Fables: Wolves (Volume #8)
Written by: Bill Willingham; Illustrated by: Mark Buckingham, Steve Leialoha, Shawn McManus, Andrew Pepoy
My Thoughts: There was a lot to like about this volume but it also had a few issues I just can't quite get past. After being exiled from Fabletown Bigby went on the run and since then Mowgli has been trying to find him with little luck. Mowgli finally finds Bigby and convinces him to come back to perform a secret agent style mission back in the Homelands in exhange for being able to reunite with Snow and their children. But when Mowgli finds Bigby he's shacked up with another woman. Why? Is this going to play into it somehow, will she be coming back? We know that Snow has been waiting for Bigby's return, so is this just to show us that he's a pretty shitty dude or is it about something else? He's supposedly loved Snow since they first met and he's always been a bit of a loner so why did he need companionship? I just don't understand what this serves and it felt kind of hacky. As for the actual mission he goes on - that I liked. It's pushing the story into an interesting direction and I think there'll be some action-heavy volumes coming up. I also really liked Cinderella's story arc in here, secret agent/assassin is a much better career than Stepmother's cleaner or Prince Charming's wife. She actually reminds me a bit of Buffy minus the vampires which could never be a bad thing right?
The Strain (Volume 1)
Written by: David Lapham; Illustrated by: Mike Huddleston
My Thoughts: While I wasn't wowed by the book, there were elements I really loved. The vampires for one. The medical investigation for another. The graphic novel streamlines the book; it cuts out some of the unnecessary waste, reshuffles the plot order, places some reveals earlier (where it holds much more weight) and visually depicts the nightmarish vampires Del Toro created. The art style is dark and frenetic, perfectly representing the chaos and panic of the narrative. The vampires are horrific, gory and terrifying. Eph and Nora are much better with less time spent on unnecessary characterisation, and Setrakians flashbacks work beautifully in this medium. It's a much tighter and successful story, and I think I might stick to the graphic novel from now on.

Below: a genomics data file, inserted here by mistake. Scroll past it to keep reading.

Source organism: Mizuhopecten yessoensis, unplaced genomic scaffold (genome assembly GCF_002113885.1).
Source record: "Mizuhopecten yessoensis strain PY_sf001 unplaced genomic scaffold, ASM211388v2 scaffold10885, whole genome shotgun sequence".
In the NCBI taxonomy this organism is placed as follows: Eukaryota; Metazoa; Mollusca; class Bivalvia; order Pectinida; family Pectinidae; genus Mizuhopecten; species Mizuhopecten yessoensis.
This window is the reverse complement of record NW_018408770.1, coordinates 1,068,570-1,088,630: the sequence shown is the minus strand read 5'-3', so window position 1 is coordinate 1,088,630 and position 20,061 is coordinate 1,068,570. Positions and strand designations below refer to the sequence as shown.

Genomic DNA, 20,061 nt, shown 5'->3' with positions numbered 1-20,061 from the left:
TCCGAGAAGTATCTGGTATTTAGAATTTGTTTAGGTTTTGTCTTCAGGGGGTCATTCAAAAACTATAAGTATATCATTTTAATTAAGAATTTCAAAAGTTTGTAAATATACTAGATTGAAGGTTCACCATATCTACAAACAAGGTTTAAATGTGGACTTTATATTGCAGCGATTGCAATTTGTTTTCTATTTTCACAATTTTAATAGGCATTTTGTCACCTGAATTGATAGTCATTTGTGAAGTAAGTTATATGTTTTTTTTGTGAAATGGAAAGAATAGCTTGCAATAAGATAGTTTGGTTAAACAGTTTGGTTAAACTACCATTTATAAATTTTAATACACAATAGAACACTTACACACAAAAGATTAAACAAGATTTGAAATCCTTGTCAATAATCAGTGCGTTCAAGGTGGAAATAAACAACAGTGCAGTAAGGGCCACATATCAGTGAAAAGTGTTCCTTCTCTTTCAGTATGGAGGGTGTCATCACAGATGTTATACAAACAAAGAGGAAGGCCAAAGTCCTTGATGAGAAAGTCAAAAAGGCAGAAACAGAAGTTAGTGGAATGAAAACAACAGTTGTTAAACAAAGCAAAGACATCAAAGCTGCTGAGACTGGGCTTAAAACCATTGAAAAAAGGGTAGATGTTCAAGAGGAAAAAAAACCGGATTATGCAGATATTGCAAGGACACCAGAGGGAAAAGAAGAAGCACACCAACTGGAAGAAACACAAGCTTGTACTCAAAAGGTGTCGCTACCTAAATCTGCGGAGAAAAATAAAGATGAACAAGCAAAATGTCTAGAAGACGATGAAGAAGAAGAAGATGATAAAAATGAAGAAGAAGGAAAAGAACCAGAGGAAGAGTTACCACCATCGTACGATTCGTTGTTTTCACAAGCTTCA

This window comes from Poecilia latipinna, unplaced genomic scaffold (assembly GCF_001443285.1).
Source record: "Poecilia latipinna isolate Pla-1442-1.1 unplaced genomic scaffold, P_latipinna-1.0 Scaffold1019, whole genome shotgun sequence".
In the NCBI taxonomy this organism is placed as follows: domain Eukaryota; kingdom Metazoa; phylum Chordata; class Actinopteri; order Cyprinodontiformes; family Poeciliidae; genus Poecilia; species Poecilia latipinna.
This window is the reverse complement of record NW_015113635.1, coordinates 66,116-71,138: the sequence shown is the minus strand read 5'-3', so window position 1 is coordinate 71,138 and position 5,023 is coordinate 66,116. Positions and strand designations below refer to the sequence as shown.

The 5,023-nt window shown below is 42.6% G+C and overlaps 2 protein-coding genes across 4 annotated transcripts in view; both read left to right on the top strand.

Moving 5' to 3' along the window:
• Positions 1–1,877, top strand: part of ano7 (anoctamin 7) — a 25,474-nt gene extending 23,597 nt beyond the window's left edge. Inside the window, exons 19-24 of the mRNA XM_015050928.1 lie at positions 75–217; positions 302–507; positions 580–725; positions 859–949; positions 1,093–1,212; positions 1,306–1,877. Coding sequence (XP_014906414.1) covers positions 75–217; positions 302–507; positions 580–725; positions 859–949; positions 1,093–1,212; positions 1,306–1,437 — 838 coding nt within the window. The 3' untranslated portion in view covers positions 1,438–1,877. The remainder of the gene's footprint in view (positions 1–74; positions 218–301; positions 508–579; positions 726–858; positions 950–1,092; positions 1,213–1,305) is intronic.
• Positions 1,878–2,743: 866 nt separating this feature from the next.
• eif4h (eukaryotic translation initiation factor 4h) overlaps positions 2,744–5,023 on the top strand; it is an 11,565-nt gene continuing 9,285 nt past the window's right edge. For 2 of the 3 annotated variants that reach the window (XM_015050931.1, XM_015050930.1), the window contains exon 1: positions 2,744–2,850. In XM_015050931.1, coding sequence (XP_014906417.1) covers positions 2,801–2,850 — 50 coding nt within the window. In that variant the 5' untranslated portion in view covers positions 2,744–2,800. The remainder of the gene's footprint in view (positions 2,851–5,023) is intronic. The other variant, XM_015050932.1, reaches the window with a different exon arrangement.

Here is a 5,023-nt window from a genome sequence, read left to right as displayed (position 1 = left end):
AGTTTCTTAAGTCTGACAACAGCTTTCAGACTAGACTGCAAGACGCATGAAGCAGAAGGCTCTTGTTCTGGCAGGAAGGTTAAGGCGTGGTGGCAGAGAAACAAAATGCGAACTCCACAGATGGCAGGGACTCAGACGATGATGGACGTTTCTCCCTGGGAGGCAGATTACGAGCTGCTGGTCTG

Batman - Streets of Gotham: The House of Hush (Volume 3)
Written by: Paul Dini; Illustrated by: Dustin Nguyen, Derek Fridolfs
My Thoughts: I haven't read the previous two volumes but I decided to pick this one up when I was at the library and realised how long it'd been since I'd read some Batman. I don't know how this went in concluding the story set up in the previous two volumes, but I thought it was interesting - and easy to get on top of considering I was coming in for the final act. There's a side-along story about a small time crook named The Carpenter who builds traps and hide-outs for Gotham's villains that was fun but went way too far in the pun department. The main story was typical for a Batman comic, vengeance, mistaken identities, double and triple crossing. I like the illustration style but did find that the tall, handsome, dark haired dudes got pretty hard to tell apart by the end. A problem exacerbated by the fact that there are two Bruce Waynes featured in this story. Not bad though, might go back and read the first two.